Friday, June 11, 2010

`A Man Walking About All Day Long'

In American Procession, Alfred Kazin gives the truest description of Thoreau’s essential project and, incidentally, the best apologia for blogging I know:

“Writing and the constant preparation for writing became for Thoreau access to some `higher,’ divinelike energy. Writing was parallel to living; unlike living, it was a promise that became greater and even sublime. Thoreau’s existence had a theme; it was the search. He transcribed it day after day, seeking to capture experience in just one form: the sensations of a man walking about all day long. To this daily round he was restricted by his own experience; he magnified what happened but did not wish to invent anything and in fact was incapable of doing so. (Of course he scorned novels – transcendentalists always did.)”

Thoreau was never in the banal sense an autobiographer – first this happened, then that, on and on in tedious lockstep. His experience -- “a man walking about all day long” -- was raw material, the stuff he molded into precise, elegant sentences. In the hands of a clod unable to write he might have produced another pious nineteenth-century diary, of documentary worth or none. Instead he made a great American poem, one man’s small-town epic, in prose (“of exceptional vibration,” Kazin writes). Thoreau saw and heard more than most of us will, though his life by twenty-first-century standards was brief, difficult and circumscribed. But his vision was acute and disciplined, like a dragonfly’s or hawk’s. He looked where others saw.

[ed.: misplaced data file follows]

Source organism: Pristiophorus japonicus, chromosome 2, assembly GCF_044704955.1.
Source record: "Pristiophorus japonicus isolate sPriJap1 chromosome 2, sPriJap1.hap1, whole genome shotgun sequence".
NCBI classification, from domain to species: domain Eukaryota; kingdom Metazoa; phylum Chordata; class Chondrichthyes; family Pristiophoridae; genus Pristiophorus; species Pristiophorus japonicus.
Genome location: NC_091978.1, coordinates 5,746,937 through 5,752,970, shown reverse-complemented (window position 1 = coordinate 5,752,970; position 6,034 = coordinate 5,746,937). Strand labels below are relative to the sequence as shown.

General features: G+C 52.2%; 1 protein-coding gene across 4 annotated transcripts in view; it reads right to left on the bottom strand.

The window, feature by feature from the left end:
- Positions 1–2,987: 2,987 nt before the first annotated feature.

I first read Thoreau, Emerson and Whitman in Signet paperbacks early in my early teens. I bought them all in the May Co. in downtown Cleveland when department stores still had book departments. “Thoreau” was Walden and “On Civil Disobedience,” both of which can be read as adolescent manifestoes and the latter of which remains so. I don’t think I even suspected the existence of his journals, but remember thinking those three books might be the only ones I would ever need and how comfortably they fit in the outer pocket of a backpack.

My ardor for Emerson has cooled and about the others I’m a more critical reader but also more appreciative. Almost half a century of reading Thoreau has internalized the importance of writing as well as possible on all occasions, preserving personal independence (intellectual, spiritual, economic) at almost any cost, and remaining attentive to the human and natural worlds. “Writing was parallel to living,” Kazin writes, though they also intersect in unexpectedly non-Euclidean ways. In his essay on Louis Agassiz in The Geography of the Imagination, Guy Davenport writes:

“Thoreau’s love affair with the scrub-oak, homeliest of trees, began to have the qualities of myth, the Greek feeling for the olive which we find in Oedipus at Colonus.”

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